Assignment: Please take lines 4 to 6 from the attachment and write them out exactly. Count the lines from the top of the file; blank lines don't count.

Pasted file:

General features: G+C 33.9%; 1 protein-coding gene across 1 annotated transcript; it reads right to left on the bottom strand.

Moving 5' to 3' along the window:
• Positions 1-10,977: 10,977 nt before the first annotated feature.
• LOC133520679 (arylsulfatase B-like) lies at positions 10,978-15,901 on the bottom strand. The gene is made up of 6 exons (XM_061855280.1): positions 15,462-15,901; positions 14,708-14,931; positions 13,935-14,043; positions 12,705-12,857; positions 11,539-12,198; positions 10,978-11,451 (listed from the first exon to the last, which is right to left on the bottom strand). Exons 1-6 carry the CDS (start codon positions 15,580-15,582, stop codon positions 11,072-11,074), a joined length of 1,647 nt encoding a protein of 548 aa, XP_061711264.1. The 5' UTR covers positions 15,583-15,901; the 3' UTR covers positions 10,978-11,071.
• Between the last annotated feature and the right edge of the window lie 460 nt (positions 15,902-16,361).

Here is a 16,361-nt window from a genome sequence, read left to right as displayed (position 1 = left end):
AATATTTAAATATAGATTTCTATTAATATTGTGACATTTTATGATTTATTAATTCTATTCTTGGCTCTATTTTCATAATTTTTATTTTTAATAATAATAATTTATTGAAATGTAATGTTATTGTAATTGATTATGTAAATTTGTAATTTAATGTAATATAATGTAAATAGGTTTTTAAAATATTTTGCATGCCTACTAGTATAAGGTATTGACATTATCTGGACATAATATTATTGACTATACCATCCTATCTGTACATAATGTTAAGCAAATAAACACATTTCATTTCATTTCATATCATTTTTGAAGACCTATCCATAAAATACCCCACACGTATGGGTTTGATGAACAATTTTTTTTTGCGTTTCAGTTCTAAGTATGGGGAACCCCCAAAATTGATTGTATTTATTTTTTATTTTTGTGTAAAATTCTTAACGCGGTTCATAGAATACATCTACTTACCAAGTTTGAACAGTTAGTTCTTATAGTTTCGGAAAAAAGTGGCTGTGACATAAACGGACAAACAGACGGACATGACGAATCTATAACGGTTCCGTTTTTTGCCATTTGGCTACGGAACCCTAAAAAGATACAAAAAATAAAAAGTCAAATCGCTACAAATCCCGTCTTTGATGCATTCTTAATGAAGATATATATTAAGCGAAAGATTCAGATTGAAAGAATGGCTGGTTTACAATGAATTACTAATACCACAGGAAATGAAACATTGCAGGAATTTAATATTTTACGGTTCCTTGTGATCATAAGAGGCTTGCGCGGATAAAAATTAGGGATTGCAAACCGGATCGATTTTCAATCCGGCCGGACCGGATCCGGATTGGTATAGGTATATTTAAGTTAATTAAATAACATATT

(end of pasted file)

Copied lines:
• LOC133520679 (arylsulfatase B-like) lies at positions 10,978-15,901 on the bottom strand. The gene is made up of 6 exons (XM_061855280.1): positions 15,462-15,901; positions 14,708-14,931; positions 13,935-14,043; positions 12,705-12,857; positions 11,539-12,198; positions 10,978-11,451 (listed from the first exon to the last, which is right to left on the bottom strand). Exons 1-6 carry the CDS (start codon positions 15,580-15,582, stop codon positions 11,072-11,074), a joined length of 1,647 nt encoding a protein of 548 aa, XP_061711264.1. The 5' UTR covers positions 15,583-15,901; the 3' UTR covers positions 10,978-11,071.
• Between the last annotated feature and the right edge of the window lie 460 nt (positions 15,902-16,361).

Here is a 16,361-nt window from a genome sequence, read left to right as displayed (position 1 = left end):